instead, let’s talk about burial. about the reverse french manicure of dirt under your nails and the fading-bruise shade of a worm’s body as it is unshucked into the shell of the earth. i stood at what i thought was a grave and when i looked down i saw my younger selves blinking back up, blinking the sun out of their eyes, the time out of the years. we’re digging a moat for our sandcastle, says one, twirling twin pigtails around plump fingers. the seven-year-old, perhaps, pursed mouth sporting the missing incisors that yawned dark as a well in the centre of that year’s school photo.
aren’t you going to help bring water? asked another. a bit older, this one; nine or ten, sharper tongue and sharper nails. i broke the habit of biting them around that time, but then —
the twelve-year-old smiles a touch too shy to call it a smirk, but just a touch. come join us? shredded nailtips tap absently at the wooden edge of the sandpit. a mere inch away, the dirt wall around them loosens a trickle of dark grains into the sand but none of them seem to notice.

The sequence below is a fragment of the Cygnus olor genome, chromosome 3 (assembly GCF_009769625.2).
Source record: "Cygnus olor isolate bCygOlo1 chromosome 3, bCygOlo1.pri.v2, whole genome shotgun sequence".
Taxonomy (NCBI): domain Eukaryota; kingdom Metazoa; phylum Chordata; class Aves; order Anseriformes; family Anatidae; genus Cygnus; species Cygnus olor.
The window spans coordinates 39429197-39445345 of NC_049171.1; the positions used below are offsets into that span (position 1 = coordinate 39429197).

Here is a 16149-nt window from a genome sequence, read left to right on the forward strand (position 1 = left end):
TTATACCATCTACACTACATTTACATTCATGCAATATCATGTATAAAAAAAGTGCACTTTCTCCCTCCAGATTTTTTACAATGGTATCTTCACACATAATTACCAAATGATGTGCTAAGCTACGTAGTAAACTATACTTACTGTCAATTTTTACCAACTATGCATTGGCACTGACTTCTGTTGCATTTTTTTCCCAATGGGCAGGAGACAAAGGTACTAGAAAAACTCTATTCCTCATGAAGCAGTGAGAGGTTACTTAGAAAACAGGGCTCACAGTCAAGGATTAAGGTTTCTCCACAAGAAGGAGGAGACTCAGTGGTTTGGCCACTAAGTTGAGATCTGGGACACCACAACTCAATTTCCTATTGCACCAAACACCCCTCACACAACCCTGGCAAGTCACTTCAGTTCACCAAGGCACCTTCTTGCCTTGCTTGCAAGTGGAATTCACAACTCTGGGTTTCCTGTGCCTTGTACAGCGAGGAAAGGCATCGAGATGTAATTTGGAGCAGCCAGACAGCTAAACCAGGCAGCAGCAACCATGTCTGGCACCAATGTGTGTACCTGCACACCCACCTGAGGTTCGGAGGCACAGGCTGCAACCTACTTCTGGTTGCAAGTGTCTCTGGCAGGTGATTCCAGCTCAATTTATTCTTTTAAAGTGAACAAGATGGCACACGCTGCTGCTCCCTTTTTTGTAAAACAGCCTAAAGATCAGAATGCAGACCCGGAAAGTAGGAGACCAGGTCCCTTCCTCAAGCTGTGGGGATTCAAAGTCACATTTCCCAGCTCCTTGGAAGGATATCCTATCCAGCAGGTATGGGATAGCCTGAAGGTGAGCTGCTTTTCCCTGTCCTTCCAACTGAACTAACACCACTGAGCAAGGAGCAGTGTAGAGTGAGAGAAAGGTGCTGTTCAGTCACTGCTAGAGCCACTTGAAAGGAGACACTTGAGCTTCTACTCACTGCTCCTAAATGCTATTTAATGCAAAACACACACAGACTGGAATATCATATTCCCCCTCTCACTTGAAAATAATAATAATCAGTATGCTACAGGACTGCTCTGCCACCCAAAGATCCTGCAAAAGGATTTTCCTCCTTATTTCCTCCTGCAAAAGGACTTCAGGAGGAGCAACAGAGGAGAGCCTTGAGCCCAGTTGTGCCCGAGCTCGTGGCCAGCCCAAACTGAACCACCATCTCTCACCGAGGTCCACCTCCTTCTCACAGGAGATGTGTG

the child i used to be at nine huffs. bold like the sunlight, that one. like the trees that stretch their limbs over all the ground they can see, gaze skipping over the shrubs and grasses that shrivel below. there is no need to be afraid of anything when you are certain that it will bow before you. get water. come ON.
okay, i say. okay. but let’s be honest: i don’t have the stomach to drown them. i don’t want to, but then again, i don’t know how to tell them that either. don’t know how to tell them that the place they are sitting was designed to hold skeletons just their size. that if some part of them makes it out one day, that part will sit by the edge of the dirt, and wait for the rain, and watch it fill the grave.
i sit by the edge of the dirt. it’ll rain soon, i tell my younger selves, and i wait.
Quinn Lui is a Chinese-Canadian student who wrote this instead of sleeping at what would be considered a reasonable hour. Their work has been published in L’Éphémère Review, Synaesthesia Magazine, and Occulum among others. You can often find them loitering in bookstores, getting overly invested in D&D characters they will never play, or spending too much money on milk tea instead of actually studying.